Yet lack of communication also creates opportunity costs. We’ve all seen projects fail where each individual member has made good progress, but in the end no product has come of it. I was really shocked at the kind of speed of development I was able to achieve in my own business compared to when I was employed. About five times faster.

Risks are opportunity costs

Another mistake I often see is forgetting to assess the risks inherent in choosing option A or B. Using my example above of Python versus Java, train the team to use Python has risks. After the training, developers will be junior developers for Python, regardless of their experience in Java. The risk of creating suboptimal code is enormous, and the development speed will be slower. Both are due to the lack of experience in Python.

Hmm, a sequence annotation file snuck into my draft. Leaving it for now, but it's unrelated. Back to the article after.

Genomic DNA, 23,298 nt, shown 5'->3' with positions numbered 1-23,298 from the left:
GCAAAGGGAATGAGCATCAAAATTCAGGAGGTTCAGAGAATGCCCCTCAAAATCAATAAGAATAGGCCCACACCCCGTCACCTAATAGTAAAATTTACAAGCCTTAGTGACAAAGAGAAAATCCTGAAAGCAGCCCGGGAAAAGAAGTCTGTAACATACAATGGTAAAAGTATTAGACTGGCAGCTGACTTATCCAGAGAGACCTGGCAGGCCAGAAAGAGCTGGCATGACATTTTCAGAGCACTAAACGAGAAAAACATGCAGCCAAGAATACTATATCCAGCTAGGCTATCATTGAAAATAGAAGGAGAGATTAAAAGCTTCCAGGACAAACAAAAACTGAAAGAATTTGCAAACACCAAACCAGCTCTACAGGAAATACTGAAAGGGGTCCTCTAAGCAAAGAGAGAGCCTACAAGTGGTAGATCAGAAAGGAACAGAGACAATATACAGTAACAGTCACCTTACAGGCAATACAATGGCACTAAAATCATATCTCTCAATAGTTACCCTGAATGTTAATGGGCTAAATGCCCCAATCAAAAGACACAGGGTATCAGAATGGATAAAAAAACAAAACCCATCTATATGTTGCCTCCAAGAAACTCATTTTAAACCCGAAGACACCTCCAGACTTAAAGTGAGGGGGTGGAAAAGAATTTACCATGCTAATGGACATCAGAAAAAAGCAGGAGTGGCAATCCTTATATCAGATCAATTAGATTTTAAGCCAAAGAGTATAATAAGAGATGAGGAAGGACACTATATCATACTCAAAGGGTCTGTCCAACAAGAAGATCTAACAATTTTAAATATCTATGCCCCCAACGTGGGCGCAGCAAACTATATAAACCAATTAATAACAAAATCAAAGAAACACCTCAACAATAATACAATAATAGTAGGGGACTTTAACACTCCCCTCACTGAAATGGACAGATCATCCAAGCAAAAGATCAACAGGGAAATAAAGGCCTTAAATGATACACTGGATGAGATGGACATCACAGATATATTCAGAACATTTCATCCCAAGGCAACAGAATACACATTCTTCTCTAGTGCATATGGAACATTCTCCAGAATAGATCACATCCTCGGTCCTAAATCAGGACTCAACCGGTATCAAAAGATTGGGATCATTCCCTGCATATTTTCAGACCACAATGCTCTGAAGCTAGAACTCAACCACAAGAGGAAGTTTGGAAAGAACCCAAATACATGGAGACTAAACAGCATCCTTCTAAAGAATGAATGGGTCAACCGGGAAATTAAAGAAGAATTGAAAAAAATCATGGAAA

Will developers love Python and be highly motivated? No one knows in advance. Have we mistakenly assumed that the product can be built in Python more efficiently, simply because there has been no prior experience with Python and its drawbacks in other areas? Hard to say. If we choose Java, the risk is low. We know what awaits us, we are sure how much development time it will take. Is the risk of choosing Python worth it?

When making such decisions, the list of pros and cons should always be associated with a probability. How long does it take to build in Python? One week. In Java? Two months. How confident is the team that this statement is true? 50 percent.

The decisions

What happens quite often in projects is that the team doesn’t make any decisions based on facts. If the pros and cons of choosing A or B were indisputable, the question would not even arise. The problems with choosing an option lie either in different estimates of costs, risks and side effects, or in long-term versus short-term impact.